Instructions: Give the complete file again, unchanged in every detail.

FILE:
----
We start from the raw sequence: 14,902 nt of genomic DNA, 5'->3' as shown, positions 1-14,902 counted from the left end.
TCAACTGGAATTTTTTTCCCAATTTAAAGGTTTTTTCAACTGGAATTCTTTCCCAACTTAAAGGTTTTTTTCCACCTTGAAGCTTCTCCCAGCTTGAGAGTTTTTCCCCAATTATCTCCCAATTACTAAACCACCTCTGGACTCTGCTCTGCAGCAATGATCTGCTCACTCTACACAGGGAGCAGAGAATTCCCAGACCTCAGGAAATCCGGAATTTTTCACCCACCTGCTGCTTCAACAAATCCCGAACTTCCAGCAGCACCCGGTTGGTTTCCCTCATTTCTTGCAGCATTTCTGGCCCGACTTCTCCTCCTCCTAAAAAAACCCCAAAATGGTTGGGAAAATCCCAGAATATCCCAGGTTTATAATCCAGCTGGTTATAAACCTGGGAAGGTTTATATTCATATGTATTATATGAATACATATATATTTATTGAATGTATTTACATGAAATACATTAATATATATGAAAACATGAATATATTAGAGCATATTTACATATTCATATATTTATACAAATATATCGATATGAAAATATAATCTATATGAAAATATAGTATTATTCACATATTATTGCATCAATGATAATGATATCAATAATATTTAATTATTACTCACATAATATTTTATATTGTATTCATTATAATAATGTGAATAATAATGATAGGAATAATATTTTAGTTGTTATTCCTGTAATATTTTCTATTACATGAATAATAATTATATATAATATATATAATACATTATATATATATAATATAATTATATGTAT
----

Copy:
We start from the raw sequence: 14,902 nt of genomic DNA, 5'->3' as shown, positions 1-14,902 counted from the left end.
TCAACTGGAATTTTTTTCCCAATTTAAAGGTTTTTTCAACTGGAATTCTTTCCCAACTTAAAGGTTTTTTTCCACCTTGAAGCTTCTCCCAGCTTGAGAGTTTTTCCCCAATTATCTCCCAATTACTAAACCACCTCTGGACTCTGCTCTGCAGCAATGATCTGCTCACTCTACACAGGGAGCAGAGAATTCCCAGACCTCAGGAAATCCGGAATTTTTCACCCACCTGCTGCTTCAACAAATCCCGAACTTCCAGCAGCACCCGGTTGGTTTCCCTCATTTCTTGCAGCATTTCTGGCCCGACTTCTCCTCCTCCTAAAAAAACCCCAAAATGGTTGGGAAAATCCCAGAATATCCCAGGTTTATAATCCAGCTGGTTATAAACCTGGGAAGGTTTATATTCATATGTATTATATGAATACATATATATTTATTGAATGTATTTACATGAAATACATTAATATATATGAAAACATGAATATATTAGAGCATATTTACATATTCATATATTTATACAAATATATCGATATGAAAATATAATCTATATGAAAATATAGTATTATTCACATATTATTGCATCAATGATAATGATATCAATAATATTTAATTATTACTCACATAATATTTTATATTGTATTCATTATAATAATGTGAATAATAATGATAGGAATAATATTTTAGTTGTTATTCCTGTAATATTTTCTATTACATGAATAATAATTATATATAATATATATAATACATTATATATATATAATATAATTATATGTAT